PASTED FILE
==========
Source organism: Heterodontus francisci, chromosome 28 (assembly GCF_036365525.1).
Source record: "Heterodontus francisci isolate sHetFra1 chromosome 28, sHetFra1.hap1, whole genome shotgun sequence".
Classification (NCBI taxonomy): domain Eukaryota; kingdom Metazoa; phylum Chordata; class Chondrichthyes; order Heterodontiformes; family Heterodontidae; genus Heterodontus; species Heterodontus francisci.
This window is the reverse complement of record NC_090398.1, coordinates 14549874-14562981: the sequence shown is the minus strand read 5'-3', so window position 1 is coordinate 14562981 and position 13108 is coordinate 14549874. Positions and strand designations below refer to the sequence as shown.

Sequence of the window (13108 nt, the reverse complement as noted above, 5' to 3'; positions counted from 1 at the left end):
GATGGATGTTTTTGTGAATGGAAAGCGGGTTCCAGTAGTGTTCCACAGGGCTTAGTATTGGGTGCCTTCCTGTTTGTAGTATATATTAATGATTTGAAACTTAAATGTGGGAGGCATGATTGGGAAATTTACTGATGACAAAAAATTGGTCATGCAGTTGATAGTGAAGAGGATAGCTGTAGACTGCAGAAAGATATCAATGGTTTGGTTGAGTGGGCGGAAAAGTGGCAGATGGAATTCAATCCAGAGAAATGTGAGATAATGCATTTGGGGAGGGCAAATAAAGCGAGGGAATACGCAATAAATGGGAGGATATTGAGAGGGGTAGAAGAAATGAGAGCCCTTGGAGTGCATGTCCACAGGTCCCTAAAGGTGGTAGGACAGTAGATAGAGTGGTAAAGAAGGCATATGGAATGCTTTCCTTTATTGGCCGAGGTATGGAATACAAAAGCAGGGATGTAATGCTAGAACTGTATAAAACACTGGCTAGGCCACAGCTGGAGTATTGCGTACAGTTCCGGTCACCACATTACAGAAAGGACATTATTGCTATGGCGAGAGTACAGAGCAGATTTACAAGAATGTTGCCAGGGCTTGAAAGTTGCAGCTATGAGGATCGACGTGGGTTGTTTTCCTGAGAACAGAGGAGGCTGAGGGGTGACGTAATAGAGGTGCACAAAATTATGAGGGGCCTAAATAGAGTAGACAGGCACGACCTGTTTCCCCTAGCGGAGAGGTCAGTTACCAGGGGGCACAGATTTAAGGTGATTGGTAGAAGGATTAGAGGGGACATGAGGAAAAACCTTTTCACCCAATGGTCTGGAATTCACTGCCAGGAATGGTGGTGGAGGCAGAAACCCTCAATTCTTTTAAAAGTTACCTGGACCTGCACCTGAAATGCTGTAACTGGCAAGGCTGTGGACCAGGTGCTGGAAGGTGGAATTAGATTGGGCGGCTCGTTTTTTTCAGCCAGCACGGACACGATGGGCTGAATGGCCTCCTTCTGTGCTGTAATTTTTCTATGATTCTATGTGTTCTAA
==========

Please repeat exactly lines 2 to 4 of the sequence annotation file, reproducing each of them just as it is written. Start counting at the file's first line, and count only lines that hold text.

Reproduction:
Source record: "Heterodontus francisci isolate sHetFra1 chromosome 28, sHetFra1.hap1, whole genome shotgun sequence".
Classification (NCBI taxonomy): domain Eukaryota; kingdom Metazoa; phylum Chordata; class Chondrichthyes; order Heterodontiformes; family Heterodontidae; genus Heterodontus; species Heterodontus francisci.
This window is the reverse complement of record NC_090398.1, coordinates 14549874-14562981: the sequence shown is the minus strand read 5'-3', so window position 1 is coordinate 14562981 and position 13108 is coordinate 14549874. Positions and strand designations below refer to the sequence as shown.